Native toIndia
Native speakers
45-50 (2018)[1]
Kannada script, Malayalam script
Language codes
ISO 639-3Either:
kfd – Korra Koraga
vmd – Mudu Koraga

Koraga (also rendered Koragar, Koragara, Korangi) is a Dravidian language spoken by the Koraga people, a Scheduled tribe people of Dakshina Kannada, Karnataka, and Kerala in South West India. The dialect spoken by the Koraga tribe in Kerala, Mudu Koraga, is divergent enough to not be intelligible with Korra Koraga.[2]


Koraga is a member of the Dravidian family of languages.[3][4] It is further classified into the Southern Dravidian family. Koraga is a spoken language and generally not written, whenever it is written it makes use of Kannada script. Koraga people are generally conversant in Tulu[5] and Kannada languages and hence use those languages as a medium for producing literature.


According to Bhat, there are 4 dialects:[2]

All the speakers who speak Mudu dialect are bilingual with Kannada language and all speaking onti dialect are bilingual with Tulu language.[2] This has resulted a strong influence of Kannada on Mudu koraga and also similar influence of Tulu is seen on onti koraga dialect.[6] Majority of negative forms of onti koraga language are borrowed from Tulu language.[7]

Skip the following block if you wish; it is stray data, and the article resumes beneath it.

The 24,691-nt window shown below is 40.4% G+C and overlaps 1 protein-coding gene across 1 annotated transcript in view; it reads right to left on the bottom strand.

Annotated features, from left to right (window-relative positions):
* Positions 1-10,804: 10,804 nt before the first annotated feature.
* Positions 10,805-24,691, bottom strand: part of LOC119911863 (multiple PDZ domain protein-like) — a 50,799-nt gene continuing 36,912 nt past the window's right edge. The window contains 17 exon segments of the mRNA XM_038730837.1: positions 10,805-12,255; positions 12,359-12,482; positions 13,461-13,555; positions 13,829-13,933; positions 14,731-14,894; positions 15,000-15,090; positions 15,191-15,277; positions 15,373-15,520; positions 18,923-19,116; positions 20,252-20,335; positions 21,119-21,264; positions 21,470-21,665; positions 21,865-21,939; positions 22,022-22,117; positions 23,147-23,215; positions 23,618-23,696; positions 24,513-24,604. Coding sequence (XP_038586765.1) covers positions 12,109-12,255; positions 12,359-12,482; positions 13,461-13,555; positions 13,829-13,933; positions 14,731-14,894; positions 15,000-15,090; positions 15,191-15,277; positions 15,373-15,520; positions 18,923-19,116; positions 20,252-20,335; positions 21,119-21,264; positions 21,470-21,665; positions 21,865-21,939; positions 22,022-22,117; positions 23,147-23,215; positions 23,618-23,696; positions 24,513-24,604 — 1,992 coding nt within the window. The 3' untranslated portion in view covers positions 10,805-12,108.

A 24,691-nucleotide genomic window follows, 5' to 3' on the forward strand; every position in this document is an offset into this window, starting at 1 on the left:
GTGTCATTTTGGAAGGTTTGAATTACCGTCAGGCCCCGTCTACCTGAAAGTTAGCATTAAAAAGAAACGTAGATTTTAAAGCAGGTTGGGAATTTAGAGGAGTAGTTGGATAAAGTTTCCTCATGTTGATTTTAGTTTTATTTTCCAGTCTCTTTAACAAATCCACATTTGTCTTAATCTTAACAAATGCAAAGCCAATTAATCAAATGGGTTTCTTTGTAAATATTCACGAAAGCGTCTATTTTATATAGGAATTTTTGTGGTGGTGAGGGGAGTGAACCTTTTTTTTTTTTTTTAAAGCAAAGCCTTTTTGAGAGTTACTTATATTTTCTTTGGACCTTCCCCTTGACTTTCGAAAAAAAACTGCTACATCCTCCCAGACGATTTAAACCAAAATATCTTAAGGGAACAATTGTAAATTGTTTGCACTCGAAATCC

Front Central Back
short long short long short long
High i ɨ u
Mid e o
Low a


Bilabial Dental/
Retroflex Palatal Velar Glottal
Nasal m n ŋ
Stop voiceless p t ʈ c k
voiced b d ɖ ɟ g
Fricative s
Approximant ʋ l j
Rhotic r


  1. ^ "Gondi, Walmiki, Malhar, Korga: Mother tongues India risks losing". Hindustan Times. 4 May 2018. Retrieved 2 January 2021.
  2. ^ a b c Bhat (1971), p. 2.
  3. ^ Fairservis, Walter Ashlin (1997). The Harappan Civilization and Its Writing: A Model for the Decipherment of the Indus Script. Asian Studies. Brill Academic Publishers. p. 16. ISBN 978-90-04-09066-8.
  4. ^ Stassen, Leon (1997). Intransitive Predication. Oxford Studies in Typology and Linguistic Theory. Oxford University Press. p. 220. ISBN 978-0-19-925893-2.
  5. ^ Bhat (1971), p. 4.
  6. ^ Bhat (1971), pp. 2, 4.
  7. ^ Bhat (1971), p. 45.
  8. ^ a b Krishnamurti (2003), p. 68.